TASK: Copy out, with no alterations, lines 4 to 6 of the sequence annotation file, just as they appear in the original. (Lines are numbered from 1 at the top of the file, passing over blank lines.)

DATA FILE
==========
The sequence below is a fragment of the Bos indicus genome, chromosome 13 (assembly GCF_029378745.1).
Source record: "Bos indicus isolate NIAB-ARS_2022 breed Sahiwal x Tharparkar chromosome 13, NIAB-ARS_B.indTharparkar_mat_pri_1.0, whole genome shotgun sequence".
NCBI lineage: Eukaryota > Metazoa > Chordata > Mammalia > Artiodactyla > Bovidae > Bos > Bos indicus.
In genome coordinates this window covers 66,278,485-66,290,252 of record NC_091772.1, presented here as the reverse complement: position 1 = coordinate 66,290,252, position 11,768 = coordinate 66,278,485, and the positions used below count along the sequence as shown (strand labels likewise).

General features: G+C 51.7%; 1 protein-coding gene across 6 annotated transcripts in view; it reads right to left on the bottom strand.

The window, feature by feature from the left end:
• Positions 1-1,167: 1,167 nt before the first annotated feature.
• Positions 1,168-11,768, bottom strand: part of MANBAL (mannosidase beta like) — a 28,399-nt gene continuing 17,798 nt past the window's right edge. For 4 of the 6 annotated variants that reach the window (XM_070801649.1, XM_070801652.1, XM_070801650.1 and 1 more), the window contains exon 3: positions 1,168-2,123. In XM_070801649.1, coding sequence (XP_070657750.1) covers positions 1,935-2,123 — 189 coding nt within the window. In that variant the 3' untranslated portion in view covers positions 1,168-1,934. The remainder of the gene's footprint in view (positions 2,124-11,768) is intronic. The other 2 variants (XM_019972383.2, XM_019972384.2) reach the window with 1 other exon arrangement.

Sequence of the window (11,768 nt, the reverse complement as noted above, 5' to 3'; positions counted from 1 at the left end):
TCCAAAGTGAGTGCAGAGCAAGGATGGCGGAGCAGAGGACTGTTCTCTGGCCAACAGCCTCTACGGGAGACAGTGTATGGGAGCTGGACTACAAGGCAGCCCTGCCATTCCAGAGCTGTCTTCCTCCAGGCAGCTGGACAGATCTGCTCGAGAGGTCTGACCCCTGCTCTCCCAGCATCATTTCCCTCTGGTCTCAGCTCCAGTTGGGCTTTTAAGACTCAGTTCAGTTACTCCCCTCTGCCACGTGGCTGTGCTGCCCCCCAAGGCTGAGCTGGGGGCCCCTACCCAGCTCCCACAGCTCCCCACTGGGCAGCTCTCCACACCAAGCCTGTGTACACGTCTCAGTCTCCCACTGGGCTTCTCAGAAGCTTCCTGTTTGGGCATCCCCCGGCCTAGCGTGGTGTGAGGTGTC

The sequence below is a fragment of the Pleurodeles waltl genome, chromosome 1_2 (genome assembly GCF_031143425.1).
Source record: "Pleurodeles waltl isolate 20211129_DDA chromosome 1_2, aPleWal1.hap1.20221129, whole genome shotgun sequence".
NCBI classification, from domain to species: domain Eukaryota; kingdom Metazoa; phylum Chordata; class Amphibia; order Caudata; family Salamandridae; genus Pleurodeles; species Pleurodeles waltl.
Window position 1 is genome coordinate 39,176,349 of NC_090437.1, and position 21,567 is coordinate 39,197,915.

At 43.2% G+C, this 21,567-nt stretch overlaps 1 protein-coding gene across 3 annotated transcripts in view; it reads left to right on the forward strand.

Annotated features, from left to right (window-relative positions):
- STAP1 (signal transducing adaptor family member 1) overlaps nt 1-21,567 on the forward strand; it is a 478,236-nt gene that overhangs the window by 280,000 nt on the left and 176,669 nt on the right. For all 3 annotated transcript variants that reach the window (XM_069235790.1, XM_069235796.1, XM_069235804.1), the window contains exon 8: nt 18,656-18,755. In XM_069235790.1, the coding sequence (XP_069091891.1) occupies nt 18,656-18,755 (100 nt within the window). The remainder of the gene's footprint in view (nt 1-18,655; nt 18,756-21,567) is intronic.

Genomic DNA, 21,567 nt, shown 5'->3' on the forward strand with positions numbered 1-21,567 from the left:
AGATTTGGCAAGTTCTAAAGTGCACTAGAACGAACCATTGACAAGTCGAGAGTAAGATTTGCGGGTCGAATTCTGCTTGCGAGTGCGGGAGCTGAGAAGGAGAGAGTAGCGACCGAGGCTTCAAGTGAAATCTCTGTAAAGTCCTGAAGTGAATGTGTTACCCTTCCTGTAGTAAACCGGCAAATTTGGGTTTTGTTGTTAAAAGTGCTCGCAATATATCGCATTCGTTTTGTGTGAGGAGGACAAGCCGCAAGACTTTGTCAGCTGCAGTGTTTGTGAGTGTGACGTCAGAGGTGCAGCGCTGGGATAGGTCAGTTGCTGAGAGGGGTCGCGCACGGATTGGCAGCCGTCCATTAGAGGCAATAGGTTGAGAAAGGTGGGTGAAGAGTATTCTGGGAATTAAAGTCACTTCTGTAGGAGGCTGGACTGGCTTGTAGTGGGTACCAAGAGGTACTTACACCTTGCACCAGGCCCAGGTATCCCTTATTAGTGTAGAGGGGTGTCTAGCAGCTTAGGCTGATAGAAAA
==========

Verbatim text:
In genome coordinates this window covers 66,278,485-66,290,252 of record NC_091772.1, presented here as the reverse complement: position 1 = coordinate 66,290,252, position 11,768 = coordinate 66,278,485, and the positions used below count along the sequence as shown (strand labels likewise).

General features: G+C 51.7%; 1 protein-coding gene across 6 annotated transcripts in view; it reads right to left on the bottom strand.

The window, feature by feature from the left end: